Where I, Ron, blog on a variety of different subjects--social theoretical, historical, cultural, political, social ethical, the media, and so on (I got the Max Weber and Mark Twain in me)--in a sometimes Niebuhrian or ironic way all with an attitude. Enjoy. Disagree. Be very afraid particularly if you have a socially and culturally constructed irrational fear of anything over 140 characters.
Sunday, December 23, 2012
Capsule Film Reviews: Cake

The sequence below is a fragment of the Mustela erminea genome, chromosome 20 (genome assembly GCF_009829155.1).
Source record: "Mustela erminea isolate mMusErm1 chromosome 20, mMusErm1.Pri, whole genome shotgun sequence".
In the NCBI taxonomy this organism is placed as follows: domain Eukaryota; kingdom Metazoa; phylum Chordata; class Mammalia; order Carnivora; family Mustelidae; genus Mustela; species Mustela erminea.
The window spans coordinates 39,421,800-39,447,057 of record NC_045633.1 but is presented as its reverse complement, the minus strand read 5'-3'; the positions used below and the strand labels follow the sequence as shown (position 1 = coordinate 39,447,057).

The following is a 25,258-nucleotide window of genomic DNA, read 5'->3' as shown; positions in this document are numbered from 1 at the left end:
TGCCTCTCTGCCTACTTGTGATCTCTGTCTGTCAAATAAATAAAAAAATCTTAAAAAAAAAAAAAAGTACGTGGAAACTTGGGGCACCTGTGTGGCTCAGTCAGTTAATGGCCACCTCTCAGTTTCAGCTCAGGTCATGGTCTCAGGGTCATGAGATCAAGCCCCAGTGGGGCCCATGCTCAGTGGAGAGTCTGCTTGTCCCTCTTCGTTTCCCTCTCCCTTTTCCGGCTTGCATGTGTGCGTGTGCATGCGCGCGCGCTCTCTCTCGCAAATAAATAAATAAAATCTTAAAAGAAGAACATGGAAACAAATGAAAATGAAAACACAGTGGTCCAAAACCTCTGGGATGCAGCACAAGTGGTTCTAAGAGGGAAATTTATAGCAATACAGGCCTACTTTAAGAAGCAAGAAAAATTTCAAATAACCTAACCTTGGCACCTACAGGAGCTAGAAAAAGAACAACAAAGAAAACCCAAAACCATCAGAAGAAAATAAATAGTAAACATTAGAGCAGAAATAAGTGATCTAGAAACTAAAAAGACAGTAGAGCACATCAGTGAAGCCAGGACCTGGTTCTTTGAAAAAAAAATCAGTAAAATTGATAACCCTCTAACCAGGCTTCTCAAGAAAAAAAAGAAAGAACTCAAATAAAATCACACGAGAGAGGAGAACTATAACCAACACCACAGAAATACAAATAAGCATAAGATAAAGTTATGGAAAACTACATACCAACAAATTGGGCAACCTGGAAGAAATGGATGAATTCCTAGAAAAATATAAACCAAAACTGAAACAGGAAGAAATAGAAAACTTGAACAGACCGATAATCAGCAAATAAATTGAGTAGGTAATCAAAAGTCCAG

At one point in the 2005 Canadian romantic comedy Cake (directed by Nisha Ganatra, written by Tassie Cameron) Philippa "Pippa" McGee (Heather Graham, who was also executive producer) the bohemian world travelling almost thirtysomething travel writing daughter of a magazine magnate (Malcolm, Bruce Gray) who sees men as little more than play toys for her personal pleasure (Hemingway Jones played by Taye Diggs is one of them) wears a shirt proclaiming that women are the new men. What Pippa finds when she returns home to Toronto from her world adventures, however, is that one by one her friends, the women who, at one point in the film, she says were going to take over the world, are getting married (Jane, Sarah Chalke), falling in love (Rachel, Sabrina Grdevich), and having babies (Lulu, Sandra Oh). Women, Pippa learns, aren't the new men. They are simply updated versions of the women they have always been. By the end of the film Pippa exchanges her "men are the new women" shirt for a pink one, the same pink that bathes the offices and van of the Wedding Bells magazine she has taken over for her sick father, once she finds true love with Ian (Daniel Sutcliffe), the man who her father has asked to guide Pippa through the murky waters of magazine publishing. Fairy tales, Cake seems to tell us, really are real and they really do come true. Women who thought they were the new men can find true love, have babies, and reconcile with their once busy fathers. Cake may have its Sex and the City like sexual frankness and cynicism about romance but it eats it too. But hey, it does manage to mention Baudrillard and Derrida and reference 1930s and 1940s Hollywood screwball romantic comedies all in the same breath. Two and a half stars out of four.